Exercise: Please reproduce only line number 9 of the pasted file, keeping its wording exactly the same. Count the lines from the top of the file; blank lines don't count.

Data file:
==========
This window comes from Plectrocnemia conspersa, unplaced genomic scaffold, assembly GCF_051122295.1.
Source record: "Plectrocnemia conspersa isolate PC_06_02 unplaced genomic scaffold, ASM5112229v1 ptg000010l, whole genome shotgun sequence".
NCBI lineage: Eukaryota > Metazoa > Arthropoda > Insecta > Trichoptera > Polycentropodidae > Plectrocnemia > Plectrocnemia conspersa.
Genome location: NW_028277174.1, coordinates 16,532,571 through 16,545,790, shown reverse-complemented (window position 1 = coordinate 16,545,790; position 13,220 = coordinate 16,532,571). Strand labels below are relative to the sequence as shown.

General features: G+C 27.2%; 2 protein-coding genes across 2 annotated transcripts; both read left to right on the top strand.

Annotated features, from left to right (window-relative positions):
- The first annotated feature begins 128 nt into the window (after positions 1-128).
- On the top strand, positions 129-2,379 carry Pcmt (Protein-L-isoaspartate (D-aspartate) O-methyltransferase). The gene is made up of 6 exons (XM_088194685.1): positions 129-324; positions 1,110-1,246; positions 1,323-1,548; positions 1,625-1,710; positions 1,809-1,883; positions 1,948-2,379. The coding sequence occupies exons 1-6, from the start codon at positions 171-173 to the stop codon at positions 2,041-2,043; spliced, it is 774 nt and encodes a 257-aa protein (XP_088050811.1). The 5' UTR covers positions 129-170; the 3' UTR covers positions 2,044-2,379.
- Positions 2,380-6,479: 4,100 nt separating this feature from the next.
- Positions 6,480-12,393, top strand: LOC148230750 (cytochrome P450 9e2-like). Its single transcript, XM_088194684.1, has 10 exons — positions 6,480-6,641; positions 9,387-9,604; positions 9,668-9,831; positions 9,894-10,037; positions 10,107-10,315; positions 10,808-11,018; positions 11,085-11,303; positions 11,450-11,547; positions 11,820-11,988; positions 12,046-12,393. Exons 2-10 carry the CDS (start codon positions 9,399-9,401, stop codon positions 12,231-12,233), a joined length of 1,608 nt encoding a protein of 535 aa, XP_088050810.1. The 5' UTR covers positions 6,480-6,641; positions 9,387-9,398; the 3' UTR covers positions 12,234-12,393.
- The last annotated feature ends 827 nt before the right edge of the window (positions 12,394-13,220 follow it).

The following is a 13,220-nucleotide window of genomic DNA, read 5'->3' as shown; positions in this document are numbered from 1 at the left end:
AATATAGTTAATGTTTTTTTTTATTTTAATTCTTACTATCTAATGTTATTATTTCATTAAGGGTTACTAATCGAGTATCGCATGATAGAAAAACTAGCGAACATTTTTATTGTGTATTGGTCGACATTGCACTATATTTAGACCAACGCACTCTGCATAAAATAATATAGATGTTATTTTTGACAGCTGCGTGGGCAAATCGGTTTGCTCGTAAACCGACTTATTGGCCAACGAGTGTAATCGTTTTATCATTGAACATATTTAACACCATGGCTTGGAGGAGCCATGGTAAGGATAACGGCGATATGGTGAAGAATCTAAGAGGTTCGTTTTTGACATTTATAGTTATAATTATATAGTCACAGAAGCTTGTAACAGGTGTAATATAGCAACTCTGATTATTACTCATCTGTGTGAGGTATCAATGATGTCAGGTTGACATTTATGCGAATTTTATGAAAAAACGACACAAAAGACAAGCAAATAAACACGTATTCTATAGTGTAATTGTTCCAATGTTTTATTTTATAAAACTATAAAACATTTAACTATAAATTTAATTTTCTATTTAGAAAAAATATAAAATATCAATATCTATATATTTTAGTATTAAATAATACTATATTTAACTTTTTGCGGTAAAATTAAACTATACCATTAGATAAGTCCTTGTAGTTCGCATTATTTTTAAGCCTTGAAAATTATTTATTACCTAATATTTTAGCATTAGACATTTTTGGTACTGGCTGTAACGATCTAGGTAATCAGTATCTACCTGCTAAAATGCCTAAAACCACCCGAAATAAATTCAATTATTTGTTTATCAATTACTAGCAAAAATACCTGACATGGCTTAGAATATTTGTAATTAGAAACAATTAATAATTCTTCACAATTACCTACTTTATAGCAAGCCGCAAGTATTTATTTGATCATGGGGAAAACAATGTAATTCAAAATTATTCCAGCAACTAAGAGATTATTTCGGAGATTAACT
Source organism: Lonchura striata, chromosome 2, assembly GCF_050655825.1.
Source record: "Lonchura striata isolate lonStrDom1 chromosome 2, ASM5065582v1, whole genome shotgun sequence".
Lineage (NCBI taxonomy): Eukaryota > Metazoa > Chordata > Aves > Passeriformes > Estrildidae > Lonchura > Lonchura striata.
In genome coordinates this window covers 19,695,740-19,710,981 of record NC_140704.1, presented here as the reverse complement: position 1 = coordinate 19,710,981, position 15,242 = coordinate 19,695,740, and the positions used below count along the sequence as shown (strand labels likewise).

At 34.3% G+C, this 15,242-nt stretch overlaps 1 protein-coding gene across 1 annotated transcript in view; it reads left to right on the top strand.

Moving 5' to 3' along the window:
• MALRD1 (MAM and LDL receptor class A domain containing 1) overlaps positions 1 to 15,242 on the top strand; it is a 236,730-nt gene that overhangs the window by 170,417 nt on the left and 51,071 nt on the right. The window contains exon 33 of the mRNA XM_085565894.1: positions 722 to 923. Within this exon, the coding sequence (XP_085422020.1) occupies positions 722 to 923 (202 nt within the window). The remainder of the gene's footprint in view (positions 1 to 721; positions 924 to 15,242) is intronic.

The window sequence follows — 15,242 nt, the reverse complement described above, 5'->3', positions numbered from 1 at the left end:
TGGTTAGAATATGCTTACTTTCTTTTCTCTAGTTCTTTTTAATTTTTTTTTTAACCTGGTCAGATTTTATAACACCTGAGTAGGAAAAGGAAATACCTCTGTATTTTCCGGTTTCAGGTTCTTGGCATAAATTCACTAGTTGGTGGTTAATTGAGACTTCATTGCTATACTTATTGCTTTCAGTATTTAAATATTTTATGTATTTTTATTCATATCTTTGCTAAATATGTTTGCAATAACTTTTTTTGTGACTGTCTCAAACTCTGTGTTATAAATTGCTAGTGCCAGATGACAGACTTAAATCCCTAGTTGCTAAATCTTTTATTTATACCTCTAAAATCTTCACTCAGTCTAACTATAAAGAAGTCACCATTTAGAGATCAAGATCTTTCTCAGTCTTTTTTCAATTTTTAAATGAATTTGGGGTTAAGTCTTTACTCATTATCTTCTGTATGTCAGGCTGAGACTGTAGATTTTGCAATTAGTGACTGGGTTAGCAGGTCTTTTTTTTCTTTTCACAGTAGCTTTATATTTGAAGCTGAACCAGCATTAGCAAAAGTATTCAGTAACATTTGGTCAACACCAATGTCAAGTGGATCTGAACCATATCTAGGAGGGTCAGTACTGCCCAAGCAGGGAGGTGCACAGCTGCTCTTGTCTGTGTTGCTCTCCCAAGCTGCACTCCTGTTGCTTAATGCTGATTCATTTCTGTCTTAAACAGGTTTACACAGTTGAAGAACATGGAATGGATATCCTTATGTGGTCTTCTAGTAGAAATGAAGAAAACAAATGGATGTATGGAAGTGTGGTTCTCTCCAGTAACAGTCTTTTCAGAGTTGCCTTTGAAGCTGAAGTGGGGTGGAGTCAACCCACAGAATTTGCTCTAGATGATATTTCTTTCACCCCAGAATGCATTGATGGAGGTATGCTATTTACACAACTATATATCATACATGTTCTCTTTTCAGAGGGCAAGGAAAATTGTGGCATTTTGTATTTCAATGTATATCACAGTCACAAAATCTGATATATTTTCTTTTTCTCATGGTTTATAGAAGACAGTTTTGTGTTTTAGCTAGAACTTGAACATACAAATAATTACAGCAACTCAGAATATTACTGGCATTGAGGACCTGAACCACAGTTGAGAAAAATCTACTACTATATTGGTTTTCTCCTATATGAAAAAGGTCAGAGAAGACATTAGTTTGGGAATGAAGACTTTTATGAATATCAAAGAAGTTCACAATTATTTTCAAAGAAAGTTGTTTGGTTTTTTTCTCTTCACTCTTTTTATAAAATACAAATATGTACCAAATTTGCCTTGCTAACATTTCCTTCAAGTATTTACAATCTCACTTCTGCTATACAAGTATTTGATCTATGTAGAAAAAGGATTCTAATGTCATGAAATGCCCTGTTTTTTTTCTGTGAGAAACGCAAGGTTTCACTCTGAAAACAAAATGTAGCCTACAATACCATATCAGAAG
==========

- Positions 2,380-6,479: 4,100 nt separating this feature from the next.